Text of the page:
The Utah Motorsports Campus Karting Center (UMCKC) came alive June 8th – 11th, as the “Superkarts! USA” (SKUSA) Pro Tour SpringNationals competition blew into town. Over 200 drivers were registered, some in multiple classes. The track frontage became a small city as many factory and other race teams, from the US and beyond, set up full-service portable shops.
There was no shortage of Utah participants in this high-level event. Most, however, came from outside the state, including factory drivers imported from Europe and Latin America.
For instance, SODi Kart Racing is a French company and chassis manufacturer that is in its first year of having a full national-level presence in the US. Many Team SODi drivers are US-based, but SODi also brought in previous FIA KZ2 (Pro Shifter) vice world champion and current European FIA points leader Senna Van Walstijn, from Amsterdam.
Similarly the Italian Birel ART factory team included Brazil’s Matheus Morgatto, who is the 2022 FIA Karting World Championship winner in OK-N (125cc; similar to the SKUSA X30 class). Both made their presence known, but faced stiff competition and fell short of the podium in both rounds.
At the other end of the spectrum from factory pros were the Micro, Mini, and Junior classes, featuring drivers as young as seven. Even kids can be part of factory teams. However, We Can All Race was present to support those whose families may lack the means to support them at this level. They identify talented, well-rounded young racers who are under-represented in the racing community. Then We Can All Race provides scholarships that help kids to travel to major events and put a competitive kart on track. A few of those recipients did make the podium in Round 3.
Kart racing at the SKUSA Pro Tour level is serious business. Perhaps that is made most clear by the tech inspection that takes place at the end of a class final. More than one competitor who appeared to have made the podium (1st – 3rd places) was disqualified when an axle measurement, across the width of the rear tires, was too wide by 1mm or so. When asked, the chief inspector emphasized that a millimeter is the same as a foot and it still provides an illegal competitive advantage.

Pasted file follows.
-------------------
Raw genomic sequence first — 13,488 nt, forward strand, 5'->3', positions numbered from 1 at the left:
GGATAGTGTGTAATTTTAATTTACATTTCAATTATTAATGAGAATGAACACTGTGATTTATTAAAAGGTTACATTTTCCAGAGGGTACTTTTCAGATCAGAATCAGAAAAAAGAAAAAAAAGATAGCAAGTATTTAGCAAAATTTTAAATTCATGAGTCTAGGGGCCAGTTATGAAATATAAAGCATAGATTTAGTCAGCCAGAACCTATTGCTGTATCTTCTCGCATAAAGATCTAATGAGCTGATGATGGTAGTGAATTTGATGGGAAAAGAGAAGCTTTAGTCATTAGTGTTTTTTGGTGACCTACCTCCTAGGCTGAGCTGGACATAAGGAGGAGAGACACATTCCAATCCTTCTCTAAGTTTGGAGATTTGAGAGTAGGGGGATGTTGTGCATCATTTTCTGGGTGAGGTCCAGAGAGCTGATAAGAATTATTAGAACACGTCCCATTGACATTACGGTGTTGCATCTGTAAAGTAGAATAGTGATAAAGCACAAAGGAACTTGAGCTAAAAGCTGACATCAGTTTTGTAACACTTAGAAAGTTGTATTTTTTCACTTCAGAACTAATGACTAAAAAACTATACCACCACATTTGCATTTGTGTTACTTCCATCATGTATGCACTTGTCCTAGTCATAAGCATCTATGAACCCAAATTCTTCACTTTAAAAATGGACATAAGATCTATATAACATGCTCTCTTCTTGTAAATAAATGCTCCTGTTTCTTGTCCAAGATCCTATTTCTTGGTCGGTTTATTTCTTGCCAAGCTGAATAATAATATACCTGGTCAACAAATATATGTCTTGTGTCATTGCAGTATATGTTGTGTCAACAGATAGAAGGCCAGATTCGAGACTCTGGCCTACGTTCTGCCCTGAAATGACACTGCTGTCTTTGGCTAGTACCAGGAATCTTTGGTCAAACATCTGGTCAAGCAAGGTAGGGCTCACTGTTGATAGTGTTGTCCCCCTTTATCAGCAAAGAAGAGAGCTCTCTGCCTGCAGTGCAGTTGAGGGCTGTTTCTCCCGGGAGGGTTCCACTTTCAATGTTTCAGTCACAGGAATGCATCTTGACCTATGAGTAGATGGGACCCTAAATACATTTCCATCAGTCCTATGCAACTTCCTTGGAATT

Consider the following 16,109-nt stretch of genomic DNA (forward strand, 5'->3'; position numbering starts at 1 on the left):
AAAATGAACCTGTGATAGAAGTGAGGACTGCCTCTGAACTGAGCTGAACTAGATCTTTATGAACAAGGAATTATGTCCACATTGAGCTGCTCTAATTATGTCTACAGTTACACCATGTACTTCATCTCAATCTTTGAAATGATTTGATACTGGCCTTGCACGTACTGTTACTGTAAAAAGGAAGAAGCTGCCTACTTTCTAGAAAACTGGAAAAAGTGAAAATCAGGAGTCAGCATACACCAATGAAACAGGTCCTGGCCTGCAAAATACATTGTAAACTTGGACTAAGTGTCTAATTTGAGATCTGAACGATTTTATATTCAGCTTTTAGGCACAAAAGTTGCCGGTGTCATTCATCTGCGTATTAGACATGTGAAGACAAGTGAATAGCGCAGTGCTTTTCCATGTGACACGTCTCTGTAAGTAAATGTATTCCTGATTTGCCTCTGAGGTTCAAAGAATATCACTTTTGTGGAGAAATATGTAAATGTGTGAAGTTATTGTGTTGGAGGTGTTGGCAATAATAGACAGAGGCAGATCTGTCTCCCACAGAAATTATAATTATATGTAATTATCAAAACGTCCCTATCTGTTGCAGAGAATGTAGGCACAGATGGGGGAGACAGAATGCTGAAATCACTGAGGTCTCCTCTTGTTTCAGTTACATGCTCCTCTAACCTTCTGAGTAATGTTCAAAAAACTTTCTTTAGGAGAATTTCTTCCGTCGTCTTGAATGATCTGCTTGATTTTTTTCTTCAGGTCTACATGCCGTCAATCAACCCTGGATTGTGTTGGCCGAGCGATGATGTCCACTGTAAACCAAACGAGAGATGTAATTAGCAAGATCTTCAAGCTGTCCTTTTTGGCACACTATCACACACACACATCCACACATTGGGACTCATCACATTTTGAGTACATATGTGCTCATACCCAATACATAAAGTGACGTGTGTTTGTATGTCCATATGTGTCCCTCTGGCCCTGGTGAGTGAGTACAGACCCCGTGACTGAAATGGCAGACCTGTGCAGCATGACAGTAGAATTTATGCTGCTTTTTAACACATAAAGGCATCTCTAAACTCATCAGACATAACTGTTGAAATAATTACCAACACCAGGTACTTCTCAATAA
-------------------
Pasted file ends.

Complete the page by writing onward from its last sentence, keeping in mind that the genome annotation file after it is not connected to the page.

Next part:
As for the karts’ engines, apparent podium winners get them back in pieces. SKUSA inspectors check that bore and stroke (cylinder displacement), intake and exhaust porting, ignition timing, spark-plug gap, etc., have not been modified in any way, or otherwise improved from manufacturer specifications.
All three Utah kart teams—Englehart Racing, Msquared and Scuderia Littel—had drivers participating, and some really made a statement.
Ayrton Littel, co-owner of Scuderia Littel, had not planned to race in the KA100(cc) class. Nevertheless, he found himself standing in for one of the team’s pro drivers, who’d suffered a recent rib injury. Some challenges during qualifying and the pre-final had Aryton starting the Round 3, KA100 final in 21st position. He showed a real return to form as he steadily picked off competitors and finished in 5th place.
Scuderia Littel’s Evan Concepcion did not finish the pre-final, so had to start the Round 3, KA 100 final at the back of the pack in 35th position. Evan demonstrated what he’s made of by fighting his way through most of that pack to 8th place.
(Note: Scuderia Littel’s manufacturing affiliate, Team GFC, dominated the Pro Shifter class in both rounds.)
Msquared’s X30 (125cc), and FIA Formula-4, driver Hannah Greenemeier quickly pushed her way to the front of the Round 3, X30 final and led the field for several laps. Unfortunately, after she and another driver made contact and were passed by several competitors, she was not able recover that ground by the end of the race.
Congratulations to all of the winners and participants, especially the Utah drivers who qualified and raced at this level. It was an exciting weekend of aggressive, open-wheel racing.